As autumn draws to a close and winter starts to edge its way in, the rhythm of the day shifts and changes. The hens are happy to be let out a little later, though the ducks shout at anyone passing their run that please, as soon as possible, could the gate be opened so they get to the pond or sit on the warm muck heap searching for worms. The field tracks are wet and muddy making walking hard work as feet slip. With damp, grey days and wintry showers forecast for the coming week, I feel the need to fill the kitchen with sugar and spice and all things nice.
Cinnamon rolls and apple cake provided the necessary lifting of spirits over the weekend with half devoured warm from the oven and the rest bagged and frozen, ready to slip into packed lunches to take out to the Christmas tree barn next month.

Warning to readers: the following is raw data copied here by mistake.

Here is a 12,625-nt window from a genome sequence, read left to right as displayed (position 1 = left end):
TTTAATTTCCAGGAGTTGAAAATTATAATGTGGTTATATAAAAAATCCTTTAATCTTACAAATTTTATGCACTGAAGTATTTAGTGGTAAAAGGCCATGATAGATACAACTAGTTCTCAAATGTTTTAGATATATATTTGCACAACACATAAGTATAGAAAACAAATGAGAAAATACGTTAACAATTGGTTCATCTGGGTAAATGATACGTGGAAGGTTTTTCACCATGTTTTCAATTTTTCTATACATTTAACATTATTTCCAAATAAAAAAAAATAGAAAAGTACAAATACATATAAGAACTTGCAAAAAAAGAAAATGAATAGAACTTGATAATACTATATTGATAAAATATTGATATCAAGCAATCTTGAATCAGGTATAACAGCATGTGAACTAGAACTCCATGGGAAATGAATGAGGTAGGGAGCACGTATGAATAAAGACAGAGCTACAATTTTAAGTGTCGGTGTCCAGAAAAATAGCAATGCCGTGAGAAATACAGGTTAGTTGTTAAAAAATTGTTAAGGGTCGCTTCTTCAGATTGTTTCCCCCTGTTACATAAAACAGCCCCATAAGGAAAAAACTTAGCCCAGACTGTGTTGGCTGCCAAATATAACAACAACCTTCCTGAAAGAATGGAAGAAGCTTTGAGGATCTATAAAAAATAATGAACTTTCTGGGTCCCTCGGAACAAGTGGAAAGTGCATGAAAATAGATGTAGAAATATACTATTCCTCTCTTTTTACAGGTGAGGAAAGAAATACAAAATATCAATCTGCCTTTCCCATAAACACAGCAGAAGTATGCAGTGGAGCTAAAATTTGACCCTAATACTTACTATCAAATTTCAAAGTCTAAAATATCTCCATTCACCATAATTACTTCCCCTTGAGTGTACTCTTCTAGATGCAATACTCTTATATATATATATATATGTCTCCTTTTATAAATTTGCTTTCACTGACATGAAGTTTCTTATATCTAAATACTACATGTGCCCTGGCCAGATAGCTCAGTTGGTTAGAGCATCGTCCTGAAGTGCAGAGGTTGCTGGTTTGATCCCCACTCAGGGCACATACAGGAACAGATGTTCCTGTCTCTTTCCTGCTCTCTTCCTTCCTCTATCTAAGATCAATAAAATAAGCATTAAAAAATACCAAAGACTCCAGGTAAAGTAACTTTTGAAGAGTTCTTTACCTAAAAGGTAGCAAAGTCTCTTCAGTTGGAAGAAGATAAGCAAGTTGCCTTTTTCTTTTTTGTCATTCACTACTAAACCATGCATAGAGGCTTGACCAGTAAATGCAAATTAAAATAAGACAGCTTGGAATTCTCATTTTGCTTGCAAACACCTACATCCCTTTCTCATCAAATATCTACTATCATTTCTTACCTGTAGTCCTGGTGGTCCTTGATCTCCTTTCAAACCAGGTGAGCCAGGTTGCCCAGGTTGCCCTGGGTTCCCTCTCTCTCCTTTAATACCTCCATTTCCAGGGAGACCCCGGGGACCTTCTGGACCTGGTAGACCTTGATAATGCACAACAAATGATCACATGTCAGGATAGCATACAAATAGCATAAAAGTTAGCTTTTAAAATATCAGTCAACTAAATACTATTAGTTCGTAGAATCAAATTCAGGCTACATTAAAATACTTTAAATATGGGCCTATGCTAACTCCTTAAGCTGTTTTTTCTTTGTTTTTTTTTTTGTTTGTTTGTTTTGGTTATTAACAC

Outside there are still branches and trees to be collected from the fields following the winds a couple of weeks ago. While the trunks and large branches are stored ready for sawing, the smaller branches and brash made a good bonfire. It’s very comforting to stand in the heat of a bonfire, gradually stepping back as the heat intensifies, with a mug of something warming. Warm, spiced apple juice (with or without a slug of sloe gin) or a good, thick soup usually fits the bill.
This is my everyday basic soup that changes with the seasons. More a guide than a recipe. Some days we eat it as a chunky soup with pasta and haricot beans added, other days it’s pureed to make a smooth, rich soup topped with a scattering of herbs. If the stock is a particularly good one, I leave out the potatoes and finely chop the other vegetables. Infinitely adaptable. And no, of course I don’t measure out the vegetables when I make it.